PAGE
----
Remote work uncovered but didn’t create problems

Remote work uncovered but didn’t create problems

Surveys show that the war over hybrid, remote, and office-based work continues. It is a conflict that about two-thirds of current remote and hybrid workers are willing to quit over. And the number of employees working remotely or in hybrid form is increasing.

The quit rate continues to accelerate.

Remote work uncovered but didn’t create problems.

Before Covid and the instant transition to remote work, the US had faced a labor shortage for years. The workforce also suffered from poor engagement, high stress, employee-employer mistrust, crowded unproductive office space, and poor cultural connection. The pandemic uncovered these multiple issues. But too few companies are paying attention to them. Remote work is the lightening rod they are focused on. Fixing the underlying issues will require re-examining the work experience and the future of work for the rest of the decade.

But too few companies are paying attention to these issues or trying to solve them.

For solutions to be successful, companies need to address the full experience of work.

Every year Global Workplace Analytics and OWL Labs’ release their State of Remote Work Report 2022. With this year’s report, they note the following:

Overnight shift to remote work and subsequent return-to-office transition didn’t create the problems organizations are struggling with right now, it revealed them—talent shortages, poor engagement, high stress, ineffective and underutilized space, poor productivity, employee-employer mistrust, cultural disconnection, and more. These problems won’t be solved by simply adding flexibility to where and when people work. That’s a step in the right direction, but the who, what, why, where, and how of work are evolving too. For a solution to be successful, it needs to address the full experience of work.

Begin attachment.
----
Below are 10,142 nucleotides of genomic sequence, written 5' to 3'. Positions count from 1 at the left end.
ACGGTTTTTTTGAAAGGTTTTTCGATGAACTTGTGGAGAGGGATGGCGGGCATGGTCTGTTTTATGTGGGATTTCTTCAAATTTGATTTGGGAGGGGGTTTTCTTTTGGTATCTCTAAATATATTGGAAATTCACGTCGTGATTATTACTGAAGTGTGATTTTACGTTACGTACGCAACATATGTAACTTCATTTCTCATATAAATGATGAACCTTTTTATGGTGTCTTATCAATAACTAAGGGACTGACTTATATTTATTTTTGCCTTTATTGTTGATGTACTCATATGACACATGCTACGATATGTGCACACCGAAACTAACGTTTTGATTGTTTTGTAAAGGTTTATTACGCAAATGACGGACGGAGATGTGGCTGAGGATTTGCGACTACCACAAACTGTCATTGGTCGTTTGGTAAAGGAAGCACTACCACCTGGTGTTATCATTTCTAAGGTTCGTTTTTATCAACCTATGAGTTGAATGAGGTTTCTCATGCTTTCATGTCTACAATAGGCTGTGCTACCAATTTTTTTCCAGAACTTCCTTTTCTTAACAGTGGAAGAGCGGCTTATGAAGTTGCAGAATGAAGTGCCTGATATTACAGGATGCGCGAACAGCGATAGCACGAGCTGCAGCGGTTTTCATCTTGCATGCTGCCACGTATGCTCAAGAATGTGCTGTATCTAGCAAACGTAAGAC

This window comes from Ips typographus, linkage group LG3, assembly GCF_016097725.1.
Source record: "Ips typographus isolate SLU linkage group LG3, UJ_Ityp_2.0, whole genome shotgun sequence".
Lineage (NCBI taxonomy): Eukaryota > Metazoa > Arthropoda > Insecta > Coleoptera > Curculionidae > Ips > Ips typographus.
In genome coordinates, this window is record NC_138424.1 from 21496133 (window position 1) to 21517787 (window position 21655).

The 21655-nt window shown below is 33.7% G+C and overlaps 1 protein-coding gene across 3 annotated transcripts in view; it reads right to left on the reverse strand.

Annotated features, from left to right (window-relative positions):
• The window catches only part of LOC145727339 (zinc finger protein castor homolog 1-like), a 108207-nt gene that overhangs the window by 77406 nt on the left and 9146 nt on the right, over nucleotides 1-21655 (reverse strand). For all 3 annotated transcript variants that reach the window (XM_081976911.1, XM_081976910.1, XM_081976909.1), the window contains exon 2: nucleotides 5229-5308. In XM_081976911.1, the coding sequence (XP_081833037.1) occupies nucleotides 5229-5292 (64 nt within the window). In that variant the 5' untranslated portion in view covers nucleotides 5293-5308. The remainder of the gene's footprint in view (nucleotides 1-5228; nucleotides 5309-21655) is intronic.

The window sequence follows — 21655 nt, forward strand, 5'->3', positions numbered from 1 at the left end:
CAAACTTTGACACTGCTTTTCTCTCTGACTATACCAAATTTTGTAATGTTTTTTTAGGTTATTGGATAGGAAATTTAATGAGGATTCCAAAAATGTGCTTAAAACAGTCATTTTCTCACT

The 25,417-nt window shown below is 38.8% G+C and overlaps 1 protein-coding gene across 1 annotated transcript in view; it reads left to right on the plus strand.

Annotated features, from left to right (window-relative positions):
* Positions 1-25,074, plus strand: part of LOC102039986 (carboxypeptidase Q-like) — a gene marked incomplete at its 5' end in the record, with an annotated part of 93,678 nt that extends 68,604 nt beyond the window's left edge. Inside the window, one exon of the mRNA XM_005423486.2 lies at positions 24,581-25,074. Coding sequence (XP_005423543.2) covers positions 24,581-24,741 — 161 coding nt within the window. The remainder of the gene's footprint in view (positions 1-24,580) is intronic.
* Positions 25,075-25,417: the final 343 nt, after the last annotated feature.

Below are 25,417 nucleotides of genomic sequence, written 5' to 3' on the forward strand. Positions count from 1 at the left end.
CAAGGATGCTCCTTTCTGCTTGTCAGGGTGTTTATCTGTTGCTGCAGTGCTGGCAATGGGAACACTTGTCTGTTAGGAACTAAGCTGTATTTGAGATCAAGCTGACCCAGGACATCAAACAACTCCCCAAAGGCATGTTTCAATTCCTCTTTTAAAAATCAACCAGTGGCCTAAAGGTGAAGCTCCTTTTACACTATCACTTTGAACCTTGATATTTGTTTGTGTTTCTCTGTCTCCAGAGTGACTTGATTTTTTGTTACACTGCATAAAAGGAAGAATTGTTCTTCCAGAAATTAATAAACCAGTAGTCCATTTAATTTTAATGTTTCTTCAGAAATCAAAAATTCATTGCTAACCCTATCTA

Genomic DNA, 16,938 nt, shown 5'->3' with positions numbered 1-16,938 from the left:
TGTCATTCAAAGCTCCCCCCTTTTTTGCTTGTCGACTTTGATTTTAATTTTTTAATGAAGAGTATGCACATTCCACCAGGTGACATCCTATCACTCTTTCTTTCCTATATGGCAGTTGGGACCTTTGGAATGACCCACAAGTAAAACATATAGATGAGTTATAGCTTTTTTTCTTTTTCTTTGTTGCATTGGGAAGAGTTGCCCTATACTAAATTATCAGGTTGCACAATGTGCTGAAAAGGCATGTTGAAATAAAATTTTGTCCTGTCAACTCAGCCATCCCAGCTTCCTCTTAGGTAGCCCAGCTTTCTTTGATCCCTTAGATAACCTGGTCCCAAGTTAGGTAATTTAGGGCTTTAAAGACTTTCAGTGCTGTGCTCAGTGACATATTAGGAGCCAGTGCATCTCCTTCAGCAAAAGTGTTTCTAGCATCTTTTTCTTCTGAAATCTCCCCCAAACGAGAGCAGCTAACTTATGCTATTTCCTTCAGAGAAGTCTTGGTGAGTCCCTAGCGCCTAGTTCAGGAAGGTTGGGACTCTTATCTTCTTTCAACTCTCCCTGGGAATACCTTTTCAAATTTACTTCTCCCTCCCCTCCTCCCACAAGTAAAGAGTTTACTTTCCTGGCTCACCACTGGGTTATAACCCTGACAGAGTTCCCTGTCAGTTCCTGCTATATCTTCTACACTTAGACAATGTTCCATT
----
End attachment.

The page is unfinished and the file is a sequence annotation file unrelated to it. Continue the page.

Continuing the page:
I highly recommend downloading this report. Kate Lister, the President of Global Workforce Analytics and a co-author of this report, is an expert on remote and hybrid working and is frequently quoted by business publications.

In case you don’t have access to the report, let me highlight the top findings and also provide insights from other currently released studies to provide a fuller perspective on these issues. At the end, I will give you a free link to figure out the who, what, why, where, and how of work to help your organization improve your worker retention and motivation and profitable growth.

1- Work Style Preferences. The number of workers choosing to work remotely in 2022 increased by 24 percent since 2021. And those choosing hybrid work went up by 16 percent. Interest for in-office work, however, dropped by 24 percent. Note, while the Workforce Analytics and Owl Labs survey shows workers want more remote and hybrid work, others studies in 2022 show that 50 percent of companies want workers to return to the office five days a week. It is like two ships passing in the night.

Companies are making progress in getting employees to return to the workplace. Forbes reports that in the first week following Labor Day, office usage in 10 major metro areas neared 50% of 2020’s pre-pandemic attendance, reports Kastle Systems, a key-card property management company that tracks entries into office buildings. There were more workers in the office during the fall than there have been since the pandemic started. However, in-office attendance is still lower than before the virus outbreak. But the disconnect between what employees and employers want from work continues.

2- Turnover. Almost one in three workers surveyed changed jobs within the past year. As well, an additional nine percent are looking for their next role. According to Zippia, in 2021, some 47 million employees decided to up-sticks and leave. It’s a trend that has continued well into this year, where every month a staggering 4 million people have left their employers. On average, 4 million Americans are quitting their jobs each month in 2022, and 40 percent are thinking about leaving their jobs within the next three to six months.